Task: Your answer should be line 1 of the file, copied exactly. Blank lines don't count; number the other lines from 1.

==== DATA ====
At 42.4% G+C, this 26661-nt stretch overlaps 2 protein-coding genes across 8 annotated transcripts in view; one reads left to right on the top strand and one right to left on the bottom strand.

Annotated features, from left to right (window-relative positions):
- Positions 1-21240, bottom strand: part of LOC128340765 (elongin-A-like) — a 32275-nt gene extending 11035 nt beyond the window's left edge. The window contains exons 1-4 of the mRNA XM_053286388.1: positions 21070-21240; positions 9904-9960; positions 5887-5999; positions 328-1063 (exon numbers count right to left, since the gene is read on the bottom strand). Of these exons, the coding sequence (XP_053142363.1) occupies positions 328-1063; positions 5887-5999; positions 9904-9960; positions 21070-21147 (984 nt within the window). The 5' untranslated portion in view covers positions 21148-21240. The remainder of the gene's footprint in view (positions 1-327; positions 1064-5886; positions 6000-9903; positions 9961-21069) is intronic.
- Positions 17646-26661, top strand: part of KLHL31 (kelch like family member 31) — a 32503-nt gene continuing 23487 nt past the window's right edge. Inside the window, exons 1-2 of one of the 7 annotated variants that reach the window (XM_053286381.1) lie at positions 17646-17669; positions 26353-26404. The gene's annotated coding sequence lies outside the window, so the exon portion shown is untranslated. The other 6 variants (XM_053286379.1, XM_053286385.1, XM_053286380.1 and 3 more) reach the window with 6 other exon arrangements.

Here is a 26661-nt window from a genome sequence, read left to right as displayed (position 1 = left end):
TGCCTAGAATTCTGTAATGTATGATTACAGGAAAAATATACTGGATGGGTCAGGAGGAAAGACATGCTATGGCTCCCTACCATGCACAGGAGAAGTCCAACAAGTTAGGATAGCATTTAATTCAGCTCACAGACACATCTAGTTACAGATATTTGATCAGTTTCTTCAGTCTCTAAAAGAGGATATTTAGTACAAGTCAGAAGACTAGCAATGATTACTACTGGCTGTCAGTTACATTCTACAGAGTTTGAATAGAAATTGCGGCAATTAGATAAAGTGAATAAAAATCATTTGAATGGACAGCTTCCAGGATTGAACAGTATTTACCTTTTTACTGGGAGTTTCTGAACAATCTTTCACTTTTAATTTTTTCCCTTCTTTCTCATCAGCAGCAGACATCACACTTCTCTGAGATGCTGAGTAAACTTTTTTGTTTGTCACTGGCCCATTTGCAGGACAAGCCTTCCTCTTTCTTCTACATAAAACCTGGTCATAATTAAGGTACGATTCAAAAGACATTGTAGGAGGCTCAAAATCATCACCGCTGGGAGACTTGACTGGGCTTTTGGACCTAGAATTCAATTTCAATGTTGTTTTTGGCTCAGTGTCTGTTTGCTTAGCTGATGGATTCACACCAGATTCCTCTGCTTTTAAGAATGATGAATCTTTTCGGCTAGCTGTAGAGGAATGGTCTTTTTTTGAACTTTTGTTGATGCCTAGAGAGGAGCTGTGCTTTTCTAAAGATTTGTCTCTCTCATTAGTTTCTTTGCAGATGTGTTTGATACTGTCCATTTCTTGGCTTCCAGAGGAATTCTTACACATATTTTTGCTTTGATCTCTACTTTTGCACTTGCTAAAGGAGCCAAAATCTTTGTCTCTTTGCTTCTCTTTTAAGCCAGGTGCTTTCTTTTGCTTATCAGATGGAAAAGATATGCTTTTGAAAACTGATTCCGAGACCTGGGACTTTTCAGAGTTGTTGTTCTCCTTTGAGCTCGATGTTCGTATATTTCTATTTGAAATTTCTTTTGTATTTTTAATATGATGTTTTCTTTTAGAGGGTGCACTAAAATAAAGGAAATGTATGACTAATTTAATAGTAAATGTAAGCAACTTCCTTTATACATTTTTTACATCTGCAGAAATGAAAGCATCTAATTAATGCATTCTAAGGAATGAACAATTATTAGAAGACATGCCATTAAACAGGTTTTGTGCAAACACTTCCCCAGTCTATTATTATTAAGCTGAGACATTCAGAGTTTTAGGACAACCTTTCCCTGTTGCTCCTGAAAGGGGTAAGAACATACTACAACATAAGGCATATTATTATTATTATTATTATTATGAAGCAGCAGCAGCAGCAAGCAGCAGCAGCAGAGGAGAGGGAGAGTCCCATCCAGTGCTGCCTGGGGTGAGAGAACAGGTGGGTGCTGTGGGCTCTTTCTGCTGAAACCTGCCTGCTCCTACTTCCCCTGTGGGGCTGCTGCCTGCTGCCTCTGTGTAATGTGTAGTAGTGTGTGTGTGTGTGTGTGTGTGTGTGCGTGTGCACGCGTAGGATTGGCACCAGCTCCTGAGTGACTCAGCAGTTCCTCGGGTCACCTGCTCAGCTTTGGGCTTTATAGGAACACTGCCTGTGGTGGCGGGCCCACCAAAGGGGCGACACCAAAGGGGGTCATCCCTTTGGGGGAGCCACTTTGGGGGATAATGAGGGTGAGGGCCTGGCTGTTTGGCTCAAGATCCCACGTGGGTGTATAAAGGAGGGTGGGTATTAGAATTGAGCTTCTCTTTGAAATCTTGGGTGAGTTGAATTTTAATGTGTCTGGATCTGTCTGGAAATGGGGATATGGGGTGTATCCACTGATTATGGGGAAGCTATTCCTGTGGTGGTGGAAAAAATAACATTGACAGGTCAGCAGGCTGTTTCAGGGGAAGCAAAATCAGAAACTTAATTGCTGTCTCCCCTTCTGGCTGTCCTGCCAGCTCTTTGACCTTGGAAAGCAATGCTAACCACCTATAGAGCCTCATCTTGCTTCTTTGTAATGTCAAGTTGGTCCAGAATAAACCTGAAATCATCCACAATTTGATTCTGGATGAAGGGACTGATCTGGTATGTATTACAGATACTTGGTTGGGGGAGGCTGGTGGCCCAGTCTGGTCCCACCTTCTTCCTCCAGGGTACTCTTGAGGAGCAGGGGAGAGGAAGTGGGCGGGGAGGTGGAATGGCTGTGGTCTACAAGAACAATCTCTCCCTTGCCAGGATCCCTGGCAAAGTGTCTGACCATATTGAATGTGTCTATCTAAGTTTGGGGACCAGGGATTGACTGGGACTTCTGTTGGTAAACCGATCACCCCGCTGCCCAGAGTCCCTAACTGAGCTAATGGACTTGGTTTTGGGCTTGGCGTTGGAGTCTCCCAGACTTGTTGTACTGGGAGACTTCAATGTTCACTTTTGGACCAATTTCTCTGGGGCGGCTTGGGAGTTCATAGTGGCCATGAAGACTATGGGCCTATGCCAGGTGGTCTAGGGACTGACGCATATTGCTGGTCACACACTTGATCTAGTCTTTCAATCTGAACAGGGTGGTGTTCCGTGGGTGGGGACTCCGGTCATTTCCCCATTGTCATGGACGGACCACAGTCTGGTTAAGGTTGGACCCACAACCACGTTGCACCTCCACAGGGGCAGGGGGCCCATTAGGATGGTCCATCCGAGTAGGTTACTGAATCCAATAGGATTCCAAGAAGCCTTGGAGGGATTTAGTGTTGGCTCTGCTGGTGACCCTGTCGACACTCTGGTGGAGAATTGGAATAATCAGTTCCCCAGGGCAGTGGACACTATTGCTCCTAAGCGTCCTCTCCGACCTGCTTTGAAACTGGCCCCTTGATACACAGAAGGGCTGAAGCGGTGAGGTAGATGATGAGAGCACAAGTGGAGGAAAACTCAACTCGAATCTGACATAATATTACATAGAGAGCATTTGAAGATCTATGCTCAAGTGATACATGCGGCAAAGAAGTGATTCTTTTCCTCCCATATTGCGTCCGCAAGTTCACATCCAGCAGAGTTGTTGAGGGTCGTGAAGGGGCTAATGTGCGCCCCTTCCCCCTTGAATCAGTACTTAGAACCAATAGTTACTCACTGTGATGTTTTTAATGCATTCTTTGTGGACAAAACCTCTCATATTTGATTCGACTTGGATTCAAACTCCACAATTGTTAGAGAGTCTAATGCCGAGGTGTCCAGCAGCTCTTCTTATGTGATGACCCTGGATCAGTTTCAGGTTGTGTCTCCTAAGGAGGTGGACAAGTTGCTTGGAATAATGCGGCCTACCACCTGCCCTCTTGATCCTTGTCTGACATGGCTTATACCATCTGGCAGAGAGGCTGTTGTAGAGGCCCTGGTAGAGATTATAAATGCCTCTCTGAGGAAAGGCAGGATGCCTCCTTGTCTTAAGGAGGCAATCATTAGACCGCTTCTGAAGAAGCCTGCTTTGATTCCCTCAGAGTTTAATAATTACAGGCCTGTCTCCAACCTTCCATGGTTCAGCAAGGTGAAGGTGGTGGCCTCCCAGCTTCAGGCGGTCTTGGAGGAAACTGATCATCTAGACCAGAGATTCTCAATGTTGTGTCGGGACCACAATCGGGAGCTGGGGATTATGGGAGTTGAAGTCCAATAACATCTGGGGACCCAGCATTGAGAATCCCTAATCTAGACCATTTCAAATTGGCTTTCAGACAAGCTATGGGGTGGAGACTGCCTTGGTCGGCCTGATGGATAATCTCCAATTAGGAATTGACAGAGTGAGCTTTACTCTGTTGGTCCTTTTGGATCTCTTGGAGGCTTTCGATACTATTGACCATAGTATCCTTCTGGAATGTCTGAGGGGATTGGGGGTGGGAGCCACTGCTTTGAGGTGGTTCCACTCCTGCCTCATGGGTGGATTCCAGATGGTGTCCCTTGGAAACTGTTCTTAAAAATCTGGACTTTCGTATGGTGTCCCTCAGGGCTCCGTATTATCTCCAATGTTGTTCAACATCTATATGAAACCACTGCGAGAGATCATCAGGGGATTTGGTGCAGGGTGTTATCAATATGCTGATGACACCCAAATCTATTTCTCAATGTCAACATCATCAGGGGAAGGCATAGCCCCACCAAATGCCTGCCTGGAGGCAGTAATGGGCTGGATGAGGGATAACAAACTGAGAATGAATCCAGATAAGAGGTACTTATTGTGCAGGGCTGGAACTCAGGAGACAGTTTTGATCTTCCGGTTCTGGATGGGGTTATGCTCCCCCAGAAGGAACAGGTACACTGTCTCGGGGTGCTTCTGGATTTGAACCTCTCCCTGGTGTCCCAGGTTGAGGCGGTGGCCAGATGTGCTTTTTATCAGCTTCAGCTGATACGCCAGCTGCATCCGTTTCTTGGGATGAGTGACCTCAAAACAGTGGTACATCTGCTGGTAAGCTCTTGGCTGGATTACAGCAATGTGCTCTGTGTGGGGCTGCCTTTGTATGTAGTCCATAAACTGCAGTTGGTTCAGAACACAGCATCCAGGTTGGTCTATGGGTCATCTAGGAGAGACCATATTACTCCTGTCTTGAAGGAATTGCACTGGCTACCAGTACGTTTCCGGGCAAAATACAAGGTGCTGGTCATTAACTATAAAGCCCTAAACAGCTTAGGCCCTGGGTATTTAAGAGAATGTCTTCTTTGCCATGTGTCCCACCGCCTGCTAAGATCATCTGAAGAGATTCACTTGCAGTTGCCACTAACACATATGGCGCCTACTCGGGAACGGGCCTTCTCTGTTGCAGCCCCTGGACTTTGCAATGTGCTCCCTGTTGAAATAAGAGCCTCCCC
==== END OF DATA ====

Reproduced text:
At 42.4% G+C, this 26661-nt stretch overlaps 2 protein-coding genes across 8 annotated transcripts in view; one reads left to right on the top strand and one right to left on the bottom strand.